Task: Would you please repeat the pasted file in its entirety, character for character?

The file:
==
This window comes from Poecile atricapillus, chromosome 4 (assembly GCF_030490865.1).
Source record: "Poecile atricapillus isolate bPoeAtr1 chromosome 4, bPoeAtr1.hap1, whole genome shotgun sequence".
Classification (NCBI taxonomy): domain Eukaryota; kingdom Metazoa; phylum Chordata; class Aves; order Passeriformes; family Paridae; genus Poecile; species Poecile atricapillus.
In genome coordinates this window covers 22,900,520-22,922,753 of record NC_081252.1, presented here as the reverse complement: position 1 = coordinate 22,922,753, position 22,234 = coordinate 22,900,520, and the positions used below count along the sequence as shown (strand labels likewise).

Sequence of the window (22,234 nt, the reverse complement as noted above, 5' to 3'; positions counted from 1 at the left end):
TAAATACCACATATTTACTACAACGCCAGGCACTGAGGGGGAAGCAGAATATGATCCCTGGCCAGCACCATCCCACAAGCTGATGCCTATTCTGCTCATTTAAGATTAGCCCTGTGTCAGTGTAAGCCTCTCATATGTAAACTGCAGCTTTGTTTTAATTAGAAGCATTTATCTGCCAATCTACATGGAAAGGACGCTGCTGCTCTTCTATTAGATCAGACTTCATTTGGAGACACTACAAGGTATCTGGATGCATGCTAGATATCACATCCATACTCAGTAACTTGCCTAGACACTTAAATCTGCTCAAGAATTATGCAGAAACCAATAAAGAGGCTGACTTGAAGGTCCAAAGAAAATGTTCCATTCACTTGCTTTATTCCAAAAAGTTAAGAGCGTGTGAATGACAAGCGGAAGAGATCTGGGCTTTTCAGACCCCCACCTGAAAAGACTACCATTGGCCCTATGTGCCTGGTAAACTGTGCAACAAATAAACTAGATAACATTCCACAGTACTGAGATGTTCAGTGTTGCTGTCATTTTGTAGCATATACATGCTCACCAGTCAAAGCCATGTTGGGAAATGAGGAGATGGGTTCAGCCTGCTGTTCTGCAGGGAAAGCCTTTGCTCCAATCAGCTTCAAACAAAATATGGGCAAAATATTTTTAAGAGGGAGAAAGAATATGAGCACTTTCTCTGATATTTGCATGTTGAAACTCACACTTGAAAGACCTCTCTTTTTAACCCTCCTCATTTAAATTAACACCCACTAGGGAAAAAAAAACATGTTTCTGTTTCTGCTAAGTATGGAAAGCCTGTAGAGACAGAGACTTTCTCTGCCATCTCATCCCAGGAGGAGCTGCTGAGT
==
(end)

This window comes from Poecile atricapillus, chromosome 4 (assembly GCF_030490865.1).
Source record: "Poecile atricapillus isolate bPoeAtr1 chromosome 4, bPoeAtr1.hap1, whole genome shotgun sequence".
Classification (NCBI taxonomy): domain Eukaryota; kingdom Metazoa; phylum Chordata; class Aves; order Passeriformes; family Paridae; genus Poecile; species Poecile atricapillus.
In genome coordinates this window covers 22,900,520-22,922,753 of record NC_081252.1, presented here as the reverse complement: position 1 = coordinate 22,922,753, position 22,234 = coordinate 22,900,520, and the positions used below count along the sequence as shown (strand labels likewise).

Sequence of the window (22,234 nt, the reverse complement as noted above, 5' to 3'; positions counted from 1 at the left end):
TAAATACCACATATTTACTACAACGCCAGGCACTGAGGGGGAAGCAGAATATGATCCCTGGCCAGCACCATCCCACAAGCTGATGCCTATTCTGCTCATTTAAGATTAGCCCTGTGTCAGTGTAAGCCTCTCATATGTAAACTGCAGCTTTGTTTTAATTAGAAGCATTTATCTGCCAATCTACATGGAAAGGACGCTGCTGCTCTTCTATTAGATCAGACTTCATTTGGAGACACTACAAGGTATCTGGATGCATGCTAGATATCACATCCATACTCAGTAACTTGCCTAGACACTTAAATCTGCTCAAGAATTATGCAGAAACCAATAAAGAGGCTGACTTGAAGGTCCAAAGAAAATGTTCCATTCACTTGCTTTATTCCAAAAAGTTAAGAGCGTGTGAATGACAAGCGGAAGAGATCTGGGCTTTTCAGACCCCCACCTGAAAAGACTACCATTGGCCCTATGTGCCTGGTAAACTGTGCAACAAATAAACTAGATAACATTCCACAGTACTGAGATGTTCAGTGTTGCTGTCATTTTGTAGCATATACATGCTCACCAGTCAAAGCCATGTTGGGAAATGAGGAGATGGGTTCAGCCTGCTGTTCTGCAGGGAAAGCCTTTGCTCCAATCAGCTTCAAACAAAATATGGGCAAAATATTTTTAAGAGGGAGAAAGAATATGAGCACTTTCTCTGATATTTGCATGTTGAAACTCACACTTGAAAGACCTCTCTTTTTAACCCTCCTCATTTAAATTAACACCCACTAGGGAAAAAAAAACATGTTTCTGTTTCTGCTAAGTATGGAAAGCCTGTAGAGACAGAGACTTTCTCTGCCATCTCATCCCAGGAGGAGCTGCTGAGT